Trends in Dioxin Emissions and Exposure in the United States

Introduction

Dioxins are byproducts of many types of combustion, both natural and anthropogenic, including industrial, municipal and medical incineration; domestic fireplace and wood stove use; backyard barrel burning; and forest and brush fires.

There are several encouraging developments regarding the issue of dioxin1 emissions and exposure in the United States. U.S. Environmental Protection Agency (EPA) data (2006) show recent dramatic declines in dioxin emissions to the environment from quantified sources. In addition to an overall decline in dioxin emissions, the pattern of emitted dioxin chemical forms, or congeners, which have toxicities varying over several orders of magnitude, has changed. On average, current dioxin emissions are composed of a greater percentage of lower toxicity congeners than in the past.

The 3-T Rule: Combustion temperature, time and turbulence conditions are adjusted to minimize dioxin formation.

Total environmental releases of dioxins from all quantified sources decreased by 90% between 1987 and 2000 (see Figure 1). This significant decrease in dioxin emissions can be attributed to successful US government regulation as well as to the voluntary application of control technologies by industry. Emissions from the major historic source of dioxin for the past 30 years, incineration (especially of municipal solid waste and medical waste), have been continually declining since at least 1987. According to EPA data, backyard burning of rubbish2, currently a largely unregulated source, is the largest identifiable source of dioxin emissions. ("Regulated sources" refers to those sources which have controlled emissions of dioxins, either by virtue of regulations designed specifically for that purpose or by virtue of regulations targeting other pollutants, which have also reduced dioxin emissions.)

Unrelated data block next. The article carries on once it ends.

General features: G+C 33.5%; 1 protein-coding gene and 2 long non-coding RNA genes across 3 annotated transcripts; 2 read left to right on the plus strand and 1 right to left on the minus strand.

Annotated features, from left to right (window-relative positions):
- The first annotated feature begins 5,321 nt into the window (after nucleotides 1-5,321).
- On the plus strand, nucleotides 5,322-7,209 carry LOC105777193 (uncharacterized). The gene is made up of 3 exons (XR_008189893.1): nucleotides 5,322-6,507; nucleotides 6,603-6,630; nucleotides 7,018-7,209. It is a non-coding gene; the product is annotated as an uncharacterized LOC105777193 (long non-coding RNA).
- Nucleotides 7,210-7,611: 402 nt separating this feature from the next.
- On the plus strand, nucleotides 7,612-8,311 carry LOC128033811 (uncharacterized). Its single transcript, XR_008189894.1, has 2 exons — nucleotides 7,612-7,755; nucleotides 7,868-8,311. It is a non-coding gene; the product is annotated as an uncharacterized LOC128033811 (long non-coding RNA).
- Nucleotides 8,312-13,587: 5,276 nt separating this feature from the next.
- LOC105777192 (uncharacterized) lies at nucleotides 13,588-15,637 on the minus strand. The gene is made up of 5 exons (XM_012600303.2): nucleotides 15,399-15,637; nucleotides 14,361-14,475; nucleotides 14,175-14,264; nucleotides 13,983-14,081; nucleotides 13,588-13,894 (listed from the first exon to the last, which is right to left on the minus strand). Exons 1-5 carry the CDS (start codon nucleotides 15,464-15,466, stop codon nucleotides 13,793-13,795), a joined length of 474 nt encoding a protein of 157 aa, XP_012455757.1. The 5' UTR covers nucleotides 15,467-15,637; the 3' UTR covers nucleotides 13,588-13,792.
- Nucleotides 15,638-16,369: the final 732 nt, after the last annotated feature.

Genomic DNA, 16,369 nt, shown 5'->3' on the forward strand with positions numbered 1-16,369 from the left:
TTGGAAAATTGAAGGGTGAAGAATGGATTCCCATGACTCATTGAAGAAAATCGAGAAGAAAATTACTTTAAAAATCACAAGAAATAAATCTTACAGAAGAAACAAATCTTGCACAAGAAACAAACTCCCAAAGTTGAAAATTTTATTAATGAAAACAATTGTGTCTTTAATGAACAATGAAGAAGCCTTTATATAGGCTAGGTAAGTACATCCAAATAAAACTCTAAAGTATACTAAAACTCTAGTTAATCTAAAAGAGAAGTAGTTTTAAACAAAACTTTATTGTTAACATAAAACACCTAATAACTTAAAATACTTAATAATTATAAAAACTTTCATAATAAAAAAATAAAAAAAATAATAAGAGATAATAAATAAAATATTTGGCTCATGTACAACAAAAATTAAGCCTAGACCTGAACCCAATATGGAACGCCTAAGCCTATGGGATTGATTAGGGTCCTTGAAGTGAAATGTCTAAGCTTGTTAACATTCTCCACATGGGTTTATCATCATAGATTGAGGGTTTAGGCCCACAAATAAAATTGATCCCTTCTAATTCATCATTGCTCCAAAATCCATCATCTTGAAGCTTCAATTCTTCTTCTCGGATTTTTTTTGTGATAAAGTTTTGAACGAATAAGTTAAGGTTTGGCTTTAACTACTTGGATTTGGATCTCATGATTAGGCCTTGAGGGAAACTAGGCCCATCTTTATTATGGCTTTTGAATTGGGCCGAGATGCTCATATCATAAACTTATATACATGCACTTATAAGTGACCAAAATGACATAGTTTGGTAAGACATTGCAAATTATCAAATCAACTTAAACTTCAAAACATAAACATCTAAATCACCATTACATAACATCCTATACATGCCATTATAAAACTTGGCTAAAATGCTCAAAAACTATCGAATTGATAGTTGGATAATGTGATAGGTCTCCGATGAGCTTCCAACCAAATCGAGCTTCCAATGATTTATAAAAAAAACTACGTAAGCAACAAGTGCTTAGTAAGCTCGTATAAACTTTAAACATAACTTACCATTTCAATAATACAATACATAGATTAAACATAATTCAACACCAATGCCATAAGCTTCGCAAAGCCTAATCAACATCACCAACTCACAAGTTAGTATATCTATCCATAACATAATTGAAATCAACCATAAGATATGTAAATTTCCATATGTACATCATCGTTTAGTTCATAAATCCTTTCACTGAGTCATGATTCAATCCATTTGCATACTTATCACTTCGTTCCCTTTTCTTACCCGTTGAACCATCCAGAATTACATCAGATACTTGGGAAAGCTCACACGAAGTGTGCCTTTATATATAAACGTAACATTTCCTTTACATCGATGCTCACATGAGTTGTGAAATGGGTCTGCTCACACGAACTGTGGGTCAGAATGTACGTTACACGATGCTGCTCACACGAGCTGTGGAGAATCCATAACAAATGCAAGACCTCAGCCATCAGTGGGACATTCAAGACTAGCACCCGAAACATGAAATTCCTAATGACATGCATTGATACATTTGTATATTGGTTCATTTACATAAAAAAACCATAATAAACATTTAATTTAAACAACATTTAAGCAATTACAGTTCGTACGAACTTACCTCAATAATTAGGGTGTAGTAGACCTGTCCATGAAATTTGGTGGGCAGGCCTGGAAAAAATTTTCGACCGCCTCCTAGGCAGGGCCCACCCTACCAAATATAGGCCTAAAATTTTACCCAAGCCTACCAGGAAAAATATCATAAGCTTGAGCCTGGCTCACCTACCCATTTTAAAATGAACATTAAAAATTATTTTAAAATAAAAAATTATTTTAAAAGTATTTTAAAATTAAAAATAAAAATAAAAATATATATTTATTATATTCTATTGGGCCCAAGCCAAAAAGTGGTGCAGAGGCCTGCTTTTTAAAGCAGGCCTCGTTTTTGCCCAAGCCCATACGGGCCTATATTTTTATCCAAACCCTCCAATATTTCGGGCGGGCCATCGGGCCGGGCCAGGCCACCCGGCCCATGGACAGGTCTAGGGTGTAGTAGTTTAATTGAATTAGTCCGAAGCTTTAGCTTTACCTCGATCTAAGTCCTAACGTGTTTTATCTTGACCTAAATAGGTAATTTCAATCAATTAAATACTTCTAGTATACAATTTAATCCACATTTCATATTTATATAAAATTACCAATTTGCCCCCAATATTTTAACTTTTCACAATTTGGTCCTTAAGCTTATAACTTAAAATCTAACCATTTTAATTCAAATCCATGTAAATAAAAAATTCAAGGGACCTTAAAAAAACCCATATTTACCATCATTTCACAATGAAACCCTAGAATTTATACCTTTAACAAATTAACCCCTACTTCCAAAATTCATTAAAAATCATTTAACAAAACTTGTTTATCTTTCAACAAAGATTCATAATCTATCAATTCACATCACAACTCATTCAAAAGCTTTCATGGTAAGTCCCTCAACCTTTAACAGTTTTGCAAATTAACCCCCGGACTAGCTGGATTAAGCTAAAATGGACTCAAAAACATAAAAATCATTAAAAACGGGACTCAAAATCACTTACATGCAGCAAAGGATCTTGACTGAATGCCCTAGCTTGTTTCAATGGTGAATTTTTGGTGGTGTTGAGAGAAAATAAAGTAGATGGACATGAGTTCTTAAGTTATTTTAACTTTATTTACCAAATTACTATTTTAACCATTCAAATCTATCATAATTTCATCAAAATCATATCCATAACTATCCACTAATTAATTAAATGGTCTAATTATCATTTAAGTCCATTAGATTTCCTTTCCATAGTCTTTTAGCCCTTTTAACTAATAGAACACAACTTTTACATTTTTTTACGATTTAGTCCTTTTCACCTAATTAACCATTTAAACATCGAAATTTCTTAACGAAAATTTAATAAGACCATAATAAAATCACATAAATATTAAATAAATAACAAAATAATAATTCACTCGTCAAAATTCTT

US Environmental Protection Agency Dioxin Emission Data Show Declining Levels and a Changing Pattern of Sources

Declining emissions levels of dioxin to the environment are characterized by a changing pattern of emission sources over time. EPA data demonstrate that industry and regulatory controls on incineration have resulted in significantly diminishing contributions of dioxin from this source since 1987 (see the blue portions of the stack graphs in Figure 1). The "3-T Rule" is an industry "rule of thumb" stating that combustion temperature, time and turbulence conditions may be optimized to minimize dioxin formation. Application of this rule has proven that technology works to reduce dioxin emissions. As emissions from industry have declined, largely unregulated sources such as backyard barrel burning of rubbish and residential wood burning have risen in significance as contributors to overall emissions.


*Includes incineration of municipal solid waste, sewage sludge, and hazardous waste.

**Other category includes: leaded and unleaded gasoline, land applied 2,4-D, iron ore sintering, oil-fired utilities, EDC/vinyl chloride, lightweight aggregate kilns that combust hazardous waste, petroleum refinery, catalyst regeneration, cigarette smoke, boilers/industrial furnaces, crematoria and drum reclamation.


1 "Dioxin" here is defined as the totality of 7 dioxins and 10 furans. "TEQ" denotes "toxic equivalent," a quantitative measure of the combined toxicity of a mixture of dioxin-like chemicals.
2 U.S. EPA (Environmental Protection Agency). 2006. An inventory of sources and environmental releases of dioxin-like compounds in the United States for the years 1987, 1995, and 2000. National Center for Environmental Assessment, Washington, DC; EPA/600/P-03/002F. (http://cfpub.epa.gov/ncea/cfm/recordisplay.cfm?deid=159286)